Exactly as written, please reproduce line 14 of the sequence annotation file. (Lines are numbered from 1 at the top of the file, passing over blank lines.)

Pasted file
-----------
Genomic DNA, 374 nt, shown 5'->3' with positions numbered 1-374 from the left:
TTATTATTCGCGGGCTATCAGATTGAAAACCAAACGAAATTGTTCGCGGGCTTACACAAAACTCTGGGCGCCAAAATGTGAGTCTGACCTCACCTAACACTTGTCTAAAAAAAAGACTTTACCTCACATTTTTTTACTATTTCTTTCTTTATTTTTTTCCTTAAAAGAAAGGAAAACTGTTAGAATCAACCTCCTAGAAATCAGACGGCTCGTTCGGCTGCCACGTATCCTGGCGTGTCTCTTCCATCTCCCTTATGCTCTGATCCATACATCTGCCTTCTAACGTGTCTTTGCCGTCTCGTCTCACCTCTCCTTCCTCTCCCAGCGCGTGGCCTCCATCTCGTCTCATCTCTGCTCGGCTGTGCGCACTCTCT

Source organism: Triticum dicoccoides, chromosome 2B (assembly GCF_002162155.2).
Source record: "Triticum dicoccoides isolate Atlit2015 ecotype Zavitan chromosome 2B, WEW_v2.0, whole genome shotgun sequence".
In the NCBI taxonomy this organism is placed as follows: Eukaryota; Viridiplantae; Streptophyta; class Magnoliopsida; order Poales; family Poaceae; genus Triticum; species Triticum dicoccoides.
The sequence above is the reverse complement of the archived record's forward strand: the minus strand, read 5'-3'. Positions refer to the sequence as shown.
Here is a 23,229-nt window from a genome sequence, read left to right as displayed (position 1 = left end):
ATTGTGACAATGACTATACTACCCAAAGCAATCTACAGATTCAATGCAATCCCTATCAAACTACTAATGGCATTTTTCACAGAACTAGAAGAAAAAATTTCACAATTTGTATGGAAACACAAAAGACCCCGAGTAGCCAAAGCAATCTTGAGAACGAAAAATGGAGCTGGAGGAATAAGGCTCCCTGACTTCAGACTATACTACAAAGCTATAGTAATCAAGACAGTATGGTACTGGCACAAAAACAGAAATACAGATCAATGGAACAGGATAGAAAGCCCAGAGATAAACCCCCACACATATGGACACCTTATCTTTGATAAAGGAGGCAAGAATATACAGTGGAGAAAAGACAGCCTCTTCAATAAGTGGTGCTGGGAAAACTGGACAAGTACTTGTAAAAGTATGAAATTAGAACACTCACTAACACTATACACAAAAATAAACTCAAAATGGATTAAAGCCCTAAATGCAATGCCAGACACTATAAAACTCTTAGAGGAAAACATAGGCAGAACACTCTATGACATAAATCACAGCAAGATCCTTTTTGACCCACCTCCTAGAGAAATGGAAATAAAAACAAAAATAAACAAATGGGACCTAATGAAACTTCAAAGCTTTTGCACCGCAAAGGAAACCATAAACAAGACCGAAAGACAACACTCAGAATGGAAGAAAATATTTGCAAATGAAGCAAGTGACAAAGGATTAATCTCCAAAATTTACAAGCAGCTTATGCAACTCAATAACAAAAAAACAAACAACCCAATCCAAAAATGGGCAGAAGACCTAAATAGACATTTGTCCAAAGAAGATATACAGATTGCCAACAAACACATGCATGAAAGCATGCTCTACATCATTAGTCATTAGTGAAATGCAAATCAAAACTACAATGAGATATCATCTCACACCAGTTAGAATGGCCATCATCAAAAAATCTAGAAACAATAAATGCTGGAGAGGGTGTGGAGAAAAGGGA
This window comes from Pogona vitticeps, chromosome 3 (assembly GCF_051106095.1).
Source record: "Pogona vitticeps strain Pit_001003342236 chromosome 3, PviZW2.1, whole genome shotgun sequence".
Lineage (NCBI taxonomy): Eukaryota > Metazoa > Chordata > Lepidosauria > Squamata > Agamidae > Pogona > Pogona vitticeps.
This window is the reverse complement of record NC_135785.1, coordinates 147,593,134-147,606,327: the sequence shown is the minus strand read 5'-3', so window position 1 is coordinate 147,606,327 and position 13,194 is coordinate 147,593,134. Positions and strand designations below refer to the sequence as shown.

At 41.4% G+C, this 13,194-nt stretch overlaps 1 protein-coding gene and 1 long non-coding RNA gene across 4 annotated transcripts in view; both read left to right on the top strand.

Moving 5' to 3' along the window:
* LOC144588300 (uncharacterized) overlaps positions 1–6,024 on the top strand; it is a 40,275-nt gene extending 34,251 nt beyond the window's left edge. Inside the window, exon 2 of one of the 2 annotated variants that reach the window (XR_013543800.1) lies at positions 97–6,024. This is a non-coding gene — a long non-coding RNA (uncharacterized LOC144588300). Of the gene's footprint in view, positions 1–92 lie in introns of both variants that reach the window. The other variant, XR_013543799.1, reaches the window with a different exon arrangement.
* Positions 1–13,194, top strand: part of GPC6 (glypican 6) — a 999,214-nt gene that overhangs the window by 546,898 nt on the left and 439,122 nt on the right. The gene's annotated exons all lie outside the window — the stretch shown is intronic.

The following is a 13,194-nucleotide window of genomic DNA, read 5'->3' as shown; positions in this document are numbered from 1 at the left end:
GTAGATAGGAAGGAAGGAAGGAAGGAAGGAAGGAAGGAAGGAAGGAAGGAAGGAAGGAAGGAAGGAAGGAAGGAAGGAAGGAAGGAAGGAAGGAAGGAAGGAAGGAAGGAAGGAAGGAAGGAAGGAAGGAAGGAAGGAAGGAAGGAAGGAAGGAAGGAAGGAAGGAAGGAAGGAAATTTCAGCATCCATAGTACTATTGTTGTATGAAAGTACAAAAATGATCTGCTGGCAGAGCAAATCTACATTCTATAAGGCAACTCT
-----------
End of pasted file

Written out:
Moving 5' to 3' along the window: